Pleading the First - A talk with Singer/Songwriter/Smartass Eric Schwartz
When asked (or even when not), Eric Schwartz claims to have been
"singing from day one" (much to the surprise of the obstetrician, to be
sure!). Schwartz was also born with an insatiable hunger for attention,
which he manifested through behaviors which earned him the title of
"wise-ass" from those who, he says, did not understand.
In Junior High, Schwartz followed his natural road to the theater.
"It was my way of getting attention and love and all of that unoriginal
stuff," he says.
After graduating from Tufts University, Schwartz switched tracks
slightly to musical performance. While on a post-graduate trip to Spain,
Schwartz picked-up his roommate's guitar and quickly realized that he could
not only cover Chapin, Croce and Costello, but that he could also write his
very own songs.
After touring Europe as a busking street performer, Schwartz returned
States-side and returned to acting. This time, however, life on the boards
bored the burgeoning talent, and Eric soon found himself strumming instead
Schwartz began playing in ever-larger clubs around Manhattan. Unfortunately,
most of these venues were more attuned to cover bands and Schwartz's
insightful and often hilarious compositions often went unheard and
Hooking up with an Upstate management firm, Schwartz began the "slow,
painful road" to obtaining professional recognition as a singer/songwriter.
As for where he gets his material, Schwartz has a simple and typically
"We all do things we're not proud of," he says. "I write about them."
Schwartz especially likes exploring the world of taboo (i.e., what we all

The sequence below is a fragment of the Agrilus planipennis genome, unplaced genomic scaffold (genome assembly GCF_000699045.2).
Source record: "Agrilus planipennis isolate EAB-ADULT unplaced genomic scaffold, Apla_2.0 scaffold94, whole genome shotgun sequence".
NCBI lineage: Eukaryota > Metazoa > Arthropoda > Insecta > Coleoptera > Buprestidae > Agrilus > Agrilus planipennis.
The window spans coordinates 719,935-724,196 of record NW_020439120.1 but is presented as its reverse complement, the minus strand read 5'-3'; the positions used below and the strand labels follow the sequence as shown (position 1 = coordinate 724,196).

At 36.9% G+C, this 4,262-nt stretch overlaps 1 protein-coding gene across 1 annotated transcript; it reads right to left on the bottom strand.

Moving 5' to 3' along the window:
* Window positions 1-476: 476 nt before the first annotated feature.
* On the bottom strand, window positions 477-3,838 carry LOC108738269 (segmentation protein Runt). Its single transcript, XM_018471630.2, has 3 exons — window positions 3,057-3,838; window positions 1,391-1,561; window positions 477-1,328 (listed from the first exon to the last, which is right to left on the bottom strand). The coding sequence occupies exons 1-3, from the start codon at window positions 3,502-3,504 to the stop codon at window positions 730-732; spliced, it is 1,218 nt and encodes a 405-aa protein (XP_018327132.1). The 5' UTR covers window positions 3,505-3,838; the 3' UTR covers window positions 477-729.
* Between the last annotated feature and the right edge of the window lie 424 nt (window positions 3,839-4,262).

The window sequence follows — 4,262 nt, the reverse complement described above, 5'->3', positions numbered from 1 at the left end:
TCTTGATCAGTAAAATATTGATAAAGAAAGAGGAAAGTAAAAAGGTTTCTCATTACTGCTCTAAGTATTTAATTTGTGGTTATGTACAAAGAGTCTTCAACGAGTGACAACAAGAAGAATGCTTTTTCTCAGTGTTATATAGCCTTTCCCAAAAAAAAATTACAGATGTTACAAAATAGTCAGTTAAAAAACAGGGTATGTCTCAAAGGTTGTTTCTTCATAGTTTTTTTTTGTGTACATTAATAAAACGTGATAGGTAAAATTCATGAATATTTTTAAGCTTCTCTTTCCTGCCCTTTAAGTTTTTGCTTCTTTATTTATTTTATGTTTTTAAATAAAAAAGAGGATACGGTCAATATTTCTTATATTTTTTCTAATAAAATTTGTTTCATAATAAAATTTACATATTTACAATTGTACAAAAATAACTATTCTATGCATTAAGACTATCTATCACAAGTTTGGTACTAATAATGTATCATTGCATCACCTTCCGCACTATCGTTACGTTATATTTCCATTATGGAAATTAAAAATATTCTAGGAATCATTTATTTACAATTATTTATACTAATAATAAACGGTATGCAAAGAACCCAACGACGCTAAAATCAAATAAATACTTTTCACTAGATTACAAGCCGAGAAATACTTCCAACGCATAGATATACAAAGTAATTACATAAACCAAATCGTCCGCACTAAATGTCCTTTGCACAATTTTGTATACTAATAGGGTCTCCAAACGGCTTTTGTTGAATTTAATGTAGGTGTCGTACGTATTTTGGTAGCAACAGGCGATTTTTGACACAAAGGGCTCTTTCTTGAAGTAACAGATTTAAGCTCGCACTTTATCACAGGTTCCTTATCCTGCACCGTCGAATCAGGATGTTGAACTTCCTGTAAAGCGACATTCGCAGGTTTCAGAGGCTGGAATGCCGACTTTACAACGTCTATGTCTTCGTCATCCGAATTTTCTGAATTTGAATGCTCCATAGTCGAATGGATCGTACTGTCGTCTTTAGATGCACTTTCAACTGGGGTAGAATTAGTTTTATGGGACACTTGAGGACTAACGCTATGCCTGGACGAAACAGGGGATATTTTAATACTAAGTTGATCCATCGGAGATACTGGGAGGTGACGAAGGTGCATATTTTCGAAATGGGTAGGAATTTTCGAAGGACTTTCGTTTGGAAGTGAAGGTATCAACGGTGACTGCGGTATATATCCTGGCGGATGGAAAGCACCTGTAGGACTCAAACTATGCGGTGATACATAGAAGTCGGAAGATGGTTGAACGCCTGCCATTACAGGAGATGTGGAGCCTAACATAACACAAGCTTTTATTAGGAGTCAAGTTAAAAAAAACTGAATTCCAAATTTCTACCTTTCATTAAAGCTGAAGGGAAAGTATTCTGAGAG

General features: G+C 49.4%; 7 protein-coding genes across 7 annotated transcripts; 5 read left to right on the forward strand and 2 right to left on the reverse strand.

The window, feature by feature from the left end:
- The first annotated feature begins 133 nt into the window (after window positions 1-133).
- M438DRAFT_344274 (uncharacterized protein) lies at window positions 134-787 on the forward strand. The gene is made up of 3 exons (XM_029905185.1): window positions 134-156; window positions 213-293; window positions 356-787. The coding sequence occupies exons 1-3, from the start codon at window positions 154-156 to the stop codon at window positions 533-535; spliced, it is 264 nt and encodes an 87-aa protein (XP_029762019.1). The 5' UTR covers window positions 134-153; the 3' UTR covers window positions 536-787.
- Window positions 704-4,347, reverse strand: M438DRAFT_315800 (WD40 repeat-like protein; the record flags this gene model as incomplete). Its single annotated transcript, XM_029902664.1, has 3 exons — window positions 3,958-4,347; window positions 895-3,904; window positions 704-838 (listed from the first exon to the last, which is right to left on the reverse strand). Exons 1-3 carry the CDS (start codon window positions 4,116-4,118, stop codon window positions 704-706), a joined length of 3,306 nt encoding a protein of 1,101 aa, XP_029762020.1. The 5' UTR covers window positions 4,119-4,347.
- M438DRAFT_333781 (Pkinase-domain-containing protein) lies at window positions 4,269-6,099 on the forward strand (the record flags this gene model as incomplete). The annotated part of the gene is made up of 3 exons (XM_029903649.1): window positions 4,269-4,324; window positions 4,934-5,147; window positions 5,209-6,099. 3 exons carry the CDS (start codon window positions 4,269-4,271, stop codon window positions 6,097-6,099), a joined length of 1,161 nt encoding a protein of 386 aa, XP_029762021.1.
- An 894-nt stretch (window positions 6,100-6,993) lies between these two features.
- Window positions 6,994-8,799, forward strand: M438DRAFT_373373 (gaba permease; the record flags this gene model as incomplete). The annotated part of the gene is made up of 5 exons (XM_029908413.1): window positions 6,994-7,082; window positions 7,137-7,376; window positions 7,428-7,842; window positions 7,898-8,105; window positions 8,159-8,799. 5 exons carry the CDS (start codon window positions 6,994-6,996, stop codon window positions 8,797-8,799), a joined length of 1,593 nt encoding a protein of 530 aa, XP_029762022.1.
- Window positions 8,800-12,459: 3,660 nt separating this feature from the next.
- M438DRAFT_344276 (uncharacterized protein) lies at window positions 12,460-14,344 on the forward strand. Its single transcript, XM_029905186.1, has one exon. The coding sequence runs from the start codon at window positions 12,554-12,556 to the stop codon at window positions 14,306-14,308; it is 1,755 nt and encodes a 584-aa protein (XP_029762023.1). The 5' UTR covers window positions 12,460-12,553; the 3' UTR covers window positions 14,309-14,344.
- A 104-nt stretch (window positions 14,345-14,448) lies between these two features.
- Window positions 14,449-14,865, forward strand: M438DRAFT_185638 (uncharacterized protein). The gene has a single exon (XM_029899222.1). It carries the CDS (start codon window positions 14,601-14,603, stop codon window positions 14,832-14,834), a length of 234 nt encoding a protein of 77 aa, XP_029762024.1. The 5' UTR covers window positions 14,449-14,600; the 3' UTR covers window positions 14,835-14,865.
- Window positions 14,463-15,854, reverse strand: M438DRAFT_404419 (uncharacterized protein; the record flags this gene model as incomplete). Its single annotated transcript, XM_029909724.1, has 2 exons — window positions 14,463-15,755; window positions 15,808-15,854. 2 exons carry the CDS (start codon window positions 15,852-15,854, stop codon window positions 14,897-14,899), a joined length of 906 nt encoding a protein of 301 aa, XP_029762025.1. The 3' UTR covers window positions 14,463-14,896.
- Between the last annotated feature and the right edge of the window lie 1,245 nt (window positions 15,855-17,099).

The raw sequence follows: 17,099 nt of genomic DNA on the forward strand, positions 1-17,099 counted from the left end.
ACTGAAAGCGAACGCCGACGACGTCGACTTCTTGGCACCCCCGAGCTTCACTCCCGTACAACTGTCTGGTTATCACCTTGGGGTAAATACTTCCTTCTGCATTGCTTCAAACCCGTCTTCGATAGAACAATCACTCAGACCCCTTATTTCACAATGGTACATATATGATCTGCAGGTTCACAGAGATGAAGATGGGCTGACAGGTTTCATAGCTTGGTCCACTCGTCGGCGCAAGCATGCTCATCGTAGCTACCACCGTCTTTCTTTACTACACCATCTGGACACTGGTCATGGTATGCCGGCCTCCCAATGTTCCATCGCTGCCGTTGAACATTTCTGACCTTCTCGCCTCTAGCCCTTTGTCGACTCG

think but only few say) and often wonders where the concept of propriety
"I don't get that," he puzzles. "We're not all pure and good, yet the world
tries to pass us off as if we were."
In order to test this theory, Eric uses his songs as conversations with his
audience, always watching carefully for titter placement and seat shifting.
"The more I push the limits," he figures, "the funnier and less trivial it
can be. One song often gets to the heart of a different subject."
Though his oft humorous contexts make uncomfortable topics more palatable,
such piercingly personal pieces have brought many a staunch music fan to
tears and fits of laughter, sometimes within the same three minutes. People
just LOVE his songs. For Eric, however, the playing's the thing.
"I don't care how good a song is," he claims. "It's about the performance-
that conversational give and take. That's what makes it."
That's not to say, however, that Schwartz does not work hard at his creative
"I'm not saying that I don't try to write great songs," he explains, "but
it's irrelevant if there's nobody to play it for. We are all social
Eric's great desire to connect on a personal level, in combination with his
flair for the dramatic and theatrical greatly enhance his performances,
turning many a listening room into a rollicking roadhouse. They have also
garnered him bookings from the Avenue of the Americas to the American Virgin
Islands (and some British ones too).
"Those were nice," Schwartz smiles, tugging at his trademark overalls.
Looking over his ever-expanding, ever more affecting repertoire, Eric is
ready to defend himself, but does not see the need.
"I know what I feel and why I feel it," he declares," so how can you fault
me? Even bathroom humor can be deep."
Having thus flushed his critics, Eric is hard on the trail of finding a
future direction for himself.
"I'm an odd combination," he admits. "On the one hand, I want to be
intellectual and philosophical. On the other hand, I want to have fun and
Such duality has led Eric to question his own tactics at times.
"I often ask myself 'Is this cheap? Am I trying (only) to get a rise out of
people?' And then I answer myself (sometimes in another voice), 'No. I'm in
this for me and my enjoyment.' While I admit that this may not be a pleasant
motto," Schwartz concedes, "at least it's true."
Apparently, Schwartz has bought in (at least somewhat) to the 'truth will
set you free' thing.
"In showing my journal, I am empowering others to admit their perversions.
They may be protest songs," he says, "but they're not protests against
ideals. They're protests against those who would stifle me."
Still looking for attention, Eric?
"What can I say? I'm a brat!"